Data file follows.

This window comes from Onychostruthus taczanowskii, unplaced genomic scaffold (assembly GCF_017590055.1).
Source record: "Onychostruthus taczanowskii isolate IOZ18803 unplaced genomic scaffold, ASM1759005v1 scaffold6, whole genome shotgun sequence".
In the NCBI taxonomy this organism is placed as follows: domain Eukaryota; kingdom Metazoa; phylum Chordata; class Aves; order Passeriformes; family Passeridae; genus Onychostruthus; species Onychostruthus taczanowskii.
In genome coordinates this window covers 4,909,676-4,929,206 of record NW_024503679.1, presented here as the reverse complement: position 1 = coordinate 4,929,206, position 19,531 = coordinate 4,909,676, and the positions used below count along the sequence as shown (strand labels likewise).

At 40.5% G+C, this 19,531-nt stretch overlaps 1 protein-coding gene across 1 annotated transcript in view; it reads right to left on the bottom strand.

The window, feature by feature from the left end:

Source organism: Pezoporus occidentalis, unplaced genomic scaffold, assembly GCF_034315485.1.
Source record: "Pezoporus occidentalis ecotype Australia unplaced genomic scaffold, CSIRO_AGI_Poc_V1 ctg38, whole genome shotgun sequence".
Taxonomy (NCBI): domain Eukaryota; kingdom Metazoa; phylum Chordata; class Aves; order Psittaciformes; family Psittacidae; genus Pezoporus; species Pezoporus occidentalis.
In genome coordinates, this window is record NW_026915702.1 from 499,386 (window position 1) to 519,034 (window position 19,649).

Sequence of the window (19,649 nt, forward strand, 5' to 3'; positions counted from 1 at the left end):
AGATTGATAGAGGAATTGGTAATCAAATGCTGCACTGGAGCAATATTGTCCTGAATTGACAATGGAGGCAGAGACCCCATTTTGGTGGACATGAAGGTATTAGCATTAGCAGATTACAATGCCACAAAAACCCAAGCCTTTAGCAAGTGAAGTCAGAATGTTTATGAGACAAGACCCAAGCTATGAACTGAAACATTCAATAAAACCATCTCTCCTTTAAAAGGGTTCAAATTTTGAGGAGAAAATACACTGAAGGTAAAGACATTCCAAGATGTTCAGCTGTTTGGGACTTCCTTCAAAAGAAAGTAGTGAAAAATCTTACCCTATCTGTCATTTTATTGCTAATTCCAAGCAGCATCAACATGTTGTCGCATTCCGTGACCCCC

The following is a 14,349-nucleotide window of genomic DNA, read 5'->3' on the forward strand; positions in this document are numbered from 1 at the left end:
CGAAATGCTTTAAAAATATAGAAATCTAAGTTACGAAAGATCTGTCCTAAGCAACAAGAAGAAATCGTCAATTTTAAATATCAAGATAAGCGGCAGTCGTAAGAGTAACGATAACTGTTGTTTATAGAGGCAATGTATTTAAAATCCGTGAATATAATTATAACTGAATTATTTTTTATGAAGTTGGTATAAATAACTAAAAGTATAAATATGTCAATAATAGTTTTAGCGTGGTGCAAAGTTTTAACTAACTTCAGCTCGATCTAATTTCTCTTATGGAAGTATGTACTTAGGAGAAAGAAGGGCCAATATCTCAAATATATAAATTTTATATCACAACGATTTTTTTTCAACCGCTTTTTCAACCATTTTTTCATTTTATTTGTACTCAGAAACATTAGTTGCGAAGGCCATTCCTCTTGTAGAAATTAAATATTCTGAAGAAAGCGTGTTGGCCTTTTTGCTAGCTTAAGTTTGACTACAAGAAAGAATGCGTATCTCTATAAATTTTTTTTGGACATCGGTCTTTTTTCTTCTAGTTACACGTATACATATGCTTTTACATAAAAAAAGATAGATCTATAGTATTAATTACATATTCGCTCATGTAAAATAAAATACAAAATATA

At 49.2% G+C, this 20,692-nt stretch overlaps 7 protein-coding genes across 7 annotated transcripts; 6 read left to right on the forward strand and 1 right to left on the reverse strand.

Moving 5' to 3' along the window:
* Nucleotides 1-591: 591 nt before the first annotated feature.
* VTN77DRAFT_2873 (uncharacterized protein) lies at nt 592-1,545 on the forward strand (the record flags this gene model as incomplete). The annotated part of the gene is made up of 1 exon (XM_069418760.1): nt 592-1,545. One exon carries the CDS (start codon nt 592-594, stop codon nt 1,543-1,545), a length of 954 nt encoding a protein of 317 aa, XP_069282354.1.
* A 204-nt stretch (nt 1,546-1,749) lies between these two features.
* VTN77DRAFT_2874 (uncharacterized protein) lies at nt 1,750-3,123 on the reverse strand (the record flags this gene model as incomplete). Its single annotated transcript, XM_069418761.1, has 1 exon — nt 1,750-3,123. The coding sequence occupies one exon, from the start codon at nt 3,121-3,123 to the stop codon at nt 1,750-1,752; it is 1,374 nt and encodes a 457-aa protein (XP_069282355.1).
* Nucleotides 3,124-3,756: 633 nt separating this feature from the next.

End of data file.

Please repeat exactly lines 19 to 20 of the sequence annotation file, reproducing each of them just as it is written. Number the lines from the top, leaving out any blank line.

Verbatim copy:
* A 204-nt stretch (nt 1,546-1,749) lies between these two features.
* VTN77DRAFT_2874 (uncharacterized protein) lies at nt 1,750-3,123 on the reverse strand (the record flags this gene model as incomplete). Its single annotated transcript, XM_069418761.1, has 1 exon — nt 1,750-3,123. The coding sequence occupies one exon, from the start codon at nt 3,121-3,123 to the stop codon at nt 1,750-1,752; it is 1,374 nt and encodes a 457-aa protein (XP_069282355.1).